Pain scores not a reliable gauge of what treatment patients will seek

LETTER — Posted Aug. 21, 2006

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Regarding "Pain questions not leading to better control" (Article, June 26): I read with interest your front page article on pain scores. No surprises here.

As an ED doc I've found the documentation of pain scores not to help much, as acute pain complaints are the reason for over one-third of ED visits, I would estimate. That pain gets addressed, at least in our department.

It's also, however, very subjective. Chronic pain patients with exacerbations are essentially beyond the realm of emergency medicine and get treated like acute pain. Their subjective evaluation of their pain is even more unreliable.

I recently read that about 42% of Americans live with some type of chronic, recurrent or daily pain. When I read this, I realized that my own aging back would rate a 3 on a pain scale every day, and some mornings probably a 5. But on the really bad days I take a couple Aleve and go to work.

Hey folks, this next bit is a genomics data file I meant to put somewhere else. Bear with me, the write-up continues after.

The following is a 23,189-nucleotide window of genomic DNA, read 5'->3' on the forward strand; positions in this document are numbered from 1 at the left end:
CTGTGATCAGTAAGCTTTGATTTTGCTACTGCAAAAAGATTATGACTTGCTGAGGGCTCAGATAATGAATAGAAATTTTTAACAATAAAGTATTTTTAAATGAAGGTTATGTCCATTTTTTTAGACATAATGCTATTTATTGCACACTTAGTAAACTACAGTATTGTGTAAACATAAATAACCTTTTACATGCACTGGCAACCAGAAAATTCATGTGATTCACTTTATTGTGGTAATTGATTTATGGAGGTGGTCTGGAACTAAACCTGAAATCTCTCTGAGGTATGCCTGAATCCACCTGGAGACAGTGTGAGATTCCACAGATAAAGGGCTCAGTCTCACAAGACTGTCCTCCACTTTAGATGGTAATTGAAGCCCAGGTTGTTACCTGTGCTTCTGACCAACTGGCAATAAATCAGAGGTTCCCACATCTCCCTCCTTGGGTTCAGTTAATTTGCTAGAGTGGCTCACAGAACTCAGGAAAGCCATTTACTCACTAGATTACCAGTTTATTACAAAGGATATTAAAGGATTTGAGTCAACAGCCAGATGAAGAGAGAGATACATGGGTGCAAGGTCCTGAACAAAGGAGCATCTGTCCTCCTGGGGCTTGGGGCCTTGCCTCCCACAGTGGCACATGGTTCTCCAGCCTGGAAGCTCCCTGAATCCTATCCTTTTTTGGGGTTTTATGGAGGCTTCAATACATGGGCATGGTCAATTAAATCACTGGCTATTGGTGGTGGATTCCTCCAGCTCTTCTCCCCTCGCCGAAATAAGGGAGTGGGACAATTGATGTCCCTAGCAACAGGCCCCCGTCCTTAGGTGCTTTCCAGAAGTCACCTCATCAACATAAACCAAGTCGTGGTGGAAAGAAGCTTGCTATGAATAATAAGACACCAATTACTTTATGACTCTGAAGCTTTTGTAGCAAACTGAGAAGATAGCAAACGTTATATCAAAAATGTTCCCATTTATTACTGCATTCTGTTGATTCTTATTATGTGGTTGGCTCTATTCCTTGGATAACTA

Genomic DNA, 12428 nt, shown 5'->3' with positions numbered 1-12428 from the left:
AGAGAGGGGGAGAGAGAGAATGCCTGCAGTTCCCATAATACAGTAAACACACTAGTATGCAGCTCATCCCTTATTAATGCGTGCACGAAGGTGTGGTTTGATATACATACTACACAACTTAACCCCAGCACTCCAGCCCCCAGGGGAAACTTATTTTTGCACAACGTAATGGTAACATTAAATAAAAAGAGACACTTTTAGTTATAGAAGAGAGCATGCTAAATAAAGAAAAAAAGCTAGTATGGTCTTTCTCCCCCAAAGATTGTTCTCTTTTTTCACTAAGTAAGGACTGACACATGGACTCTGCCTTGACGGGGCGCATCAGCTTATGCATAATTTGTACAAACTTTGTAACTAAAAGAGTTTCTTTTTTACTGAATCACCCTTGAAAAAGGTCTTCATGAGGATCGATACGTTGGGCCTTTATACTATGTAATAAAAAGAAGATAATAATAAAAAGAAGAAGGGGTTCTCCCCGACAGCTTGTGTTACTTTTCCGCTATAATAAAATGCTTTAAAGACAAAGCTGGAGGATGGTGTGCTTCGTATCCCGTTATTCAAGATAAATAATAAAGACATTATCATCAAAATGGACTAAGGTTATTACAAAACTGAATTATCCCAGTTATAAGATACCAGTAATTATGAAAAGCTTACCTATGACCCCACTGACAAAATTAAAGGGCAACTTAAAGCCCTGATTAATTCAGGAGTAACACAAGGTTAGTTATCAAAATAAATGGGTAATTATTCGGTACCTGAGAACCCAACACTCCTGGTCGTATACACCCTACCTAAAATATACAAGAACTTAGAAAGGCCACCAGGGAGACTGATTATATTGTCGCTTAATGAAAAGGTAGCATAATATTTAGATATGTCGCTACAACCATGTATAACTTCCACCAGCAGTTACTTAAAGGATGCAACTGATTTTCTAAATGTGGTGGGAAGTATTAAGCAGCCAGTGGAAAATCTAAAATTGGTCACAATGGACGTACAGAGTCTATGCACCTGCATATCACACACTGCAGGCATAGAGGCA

There is also no correlation between pain scores and apparent need for treatment of that pain. I certainly see patients every day with pain scores of 8 who say 'No, I don't need anything.' Even patients with renal colic have told me that. Others, with a pain score of 3, are demanding a shot of Dilaudid, sometimes for a 1 cm finger laceration.

Chuck Pilcher, MD, Kirkland, Wash.

Note: This item originally appeared at http://www.ama-assn.org/amednews/2006/08/21/edlt0821.htm.

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